What do you look for in a company before investing? originally appeared on Quora - the place to gain and share knowledge, empowering people to learn from others and better understand the world.
The team is the first and most important factor for me when deciding whether to invest or not. That's even more the case when it comes to early stage/seed investments. I typically look for founders that have a lot of tenacity, a unique, strong point of view, and a non-standard background. Getting a company started requires enormous amounts of energy, focus and perseverance -- especially through the hard times and tough decisions, which will happen. A non-standard background is a good indicator that someone has a unique point of view, isn't happy with the status quo, is able to take risks, and wants to do something different.
More specifically, there are three traits in a founder that are most critical in my opinion: demonstrating achievement, learning, and storytelling.
- Demonstrating achievement, whether academic, professional or personal is a sign of perseverance and a strong indicator of a founder's ability to go deep on subject matter. If this has been done in the domain you're building a company in, that's even better.
- Learning is vital -- hypergrowth companies quickly outpace the capabilities of everyone on a team. A founder's ability and zest for learning will help them scale with the company and keep up with the stages of growth that go into building a significant business. The best founders I've met suck knowledge out of everyone.
- Storytelling is often overlooked, but as a founder you have to convince and motivate an ever larger pool of people to believe in your vision. It's hard to do that without being a great story teller. However, it doesn't mean you have to be Steve Jobs -- storytelling and influence can come in many forms, whether through sheer force of leading by example, or the gift of gab.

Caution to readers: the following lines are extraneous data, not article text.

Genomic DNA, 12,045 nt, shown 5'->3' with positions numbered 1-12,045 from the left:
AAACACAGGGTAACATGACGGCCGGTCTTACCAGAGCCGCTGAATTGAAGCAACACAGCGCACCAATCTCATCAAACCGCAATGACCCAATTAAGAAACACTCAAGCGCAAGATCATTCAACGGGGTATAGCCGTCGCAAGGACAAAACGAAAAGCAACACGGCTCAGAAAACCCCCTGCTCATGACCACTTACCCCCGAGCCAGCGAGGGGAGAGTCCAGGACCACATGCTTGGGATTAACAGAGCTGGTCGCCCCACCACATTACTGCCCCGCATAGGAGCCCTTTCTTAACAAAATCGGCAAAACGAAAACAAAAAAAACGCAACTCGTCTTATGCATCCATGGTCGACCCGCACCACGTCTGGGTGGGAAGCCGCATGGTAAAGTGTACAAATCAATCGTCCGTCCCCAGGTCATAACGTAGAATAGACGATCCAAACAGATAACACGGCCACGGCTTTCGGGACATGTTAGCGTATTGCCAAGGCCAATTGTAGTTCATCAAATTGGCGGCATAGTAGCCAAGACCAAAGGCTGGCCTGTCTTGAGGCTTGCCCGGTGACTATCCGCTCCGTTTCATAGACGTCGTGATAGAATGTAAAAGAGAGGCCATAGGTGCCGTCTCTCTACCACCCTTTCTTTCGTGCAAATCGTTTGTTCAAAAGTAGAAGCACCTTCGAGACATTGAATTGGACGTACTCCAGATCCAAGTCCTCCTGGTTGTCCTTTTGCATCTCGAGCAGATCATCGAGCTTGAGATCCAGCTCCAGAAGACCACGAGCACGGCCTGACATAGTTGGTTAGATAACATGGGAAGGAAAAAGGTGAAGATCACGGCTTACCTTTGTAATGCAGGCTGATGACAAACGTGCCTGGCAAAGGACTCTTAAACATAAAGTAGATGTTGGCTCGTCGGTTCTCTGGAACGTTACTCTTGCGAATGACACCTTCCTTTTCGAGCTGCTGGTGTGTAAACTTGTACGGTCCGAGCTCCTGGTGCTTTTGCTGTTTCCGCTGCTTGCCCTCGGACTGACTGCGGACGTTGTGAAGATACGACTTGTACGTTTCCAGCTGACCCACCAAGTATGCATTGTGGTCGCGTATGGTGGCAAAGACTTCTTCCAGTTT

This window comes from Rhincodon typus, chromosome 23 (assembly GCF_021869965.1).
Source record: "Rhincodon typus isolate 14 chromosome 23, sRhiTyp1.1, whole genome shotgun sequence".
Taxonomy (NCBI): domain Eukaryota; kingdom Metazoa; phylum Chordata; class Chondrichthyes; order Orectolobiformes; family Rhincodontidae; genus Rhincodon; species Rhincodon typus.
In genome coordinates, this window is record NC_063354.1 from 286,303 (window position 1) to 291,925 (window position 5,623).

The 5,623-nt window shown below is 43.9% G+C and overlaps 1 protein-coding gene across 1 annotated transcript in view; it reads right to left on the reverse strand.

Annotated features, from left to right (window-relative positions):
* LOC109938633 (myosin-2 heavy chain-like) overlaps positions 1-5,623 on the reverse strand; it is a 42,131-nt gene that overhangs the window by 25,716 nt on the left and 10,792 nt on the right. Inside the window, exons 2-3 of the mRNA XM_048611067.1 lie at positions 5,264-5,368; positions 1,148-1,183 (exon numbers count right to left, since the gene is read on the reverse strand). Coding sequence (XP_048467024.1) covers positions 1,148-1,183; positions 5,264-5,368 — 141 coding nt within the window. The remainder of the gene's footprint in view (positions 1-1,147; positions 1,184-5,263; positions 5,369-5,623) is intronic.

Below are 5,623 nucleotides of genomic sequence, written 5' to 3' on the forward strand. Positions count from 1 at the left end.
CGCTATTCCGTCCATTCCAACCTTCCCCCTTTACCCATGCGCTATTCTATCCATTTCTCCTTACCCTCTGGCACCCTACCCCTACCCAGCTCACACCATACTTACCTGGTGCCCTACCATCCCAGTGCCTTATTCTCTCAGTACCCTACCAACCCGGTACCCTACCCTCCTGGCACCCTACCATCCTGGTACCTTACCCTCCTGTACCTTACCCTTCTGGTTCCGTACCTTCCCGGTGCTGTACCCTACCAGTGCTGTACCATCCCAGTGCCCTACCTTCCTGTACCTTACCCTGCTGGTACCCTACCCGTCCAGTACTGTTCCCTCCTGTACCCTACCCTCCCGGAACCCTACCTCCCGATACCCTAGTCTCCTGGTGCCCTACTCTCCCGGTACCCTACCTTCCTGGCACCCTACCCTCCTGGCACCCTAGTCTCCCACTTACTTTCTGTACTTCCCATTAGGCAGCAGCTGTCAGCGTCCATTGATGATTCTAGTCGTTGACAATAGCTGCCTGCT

Secondly, I look at the business model and the market. Market sizing is notoriously hard -- some of the best companies, Dropbox included, looked like they were going after niche applications that wound up becoming universal problems. Some markets will never be that big and that's easy to eliminate. In other cases, large markets exist and may have large incumbents, so the question is whether it's possible to build something of scale. In either case, I always ask the "what if?" question -- what if the team achieves their vision in an existing large market? What if the company can create a large market for itself? If the answer is yes and if the founding team really understands the market and its dynamics and thinks long term, it's a bet worth making.
When investing in later stage companies, it's about the team and data. At this stage there's customer and market data and we look at numbers and future growth projections to gauge whether a deal makes sense financially. We also do a fair number of due diligence calls with key team members, customers, and other investors (if applicable) to better understand how the team operates, if they communicate a clear and consistent vision, have a 5-year+ product roadmap, and what kind of traction they have with customers. On the team side, the key thing I look for is the desire to build a really big, high-growth company. This desire is typically reflected in a maniacal focus on talent and a constant re-evaluation of the quality, stage-fit, and structure of the organization. Founders who bet ahead on talent and maintain urgency can create massive opportunities.
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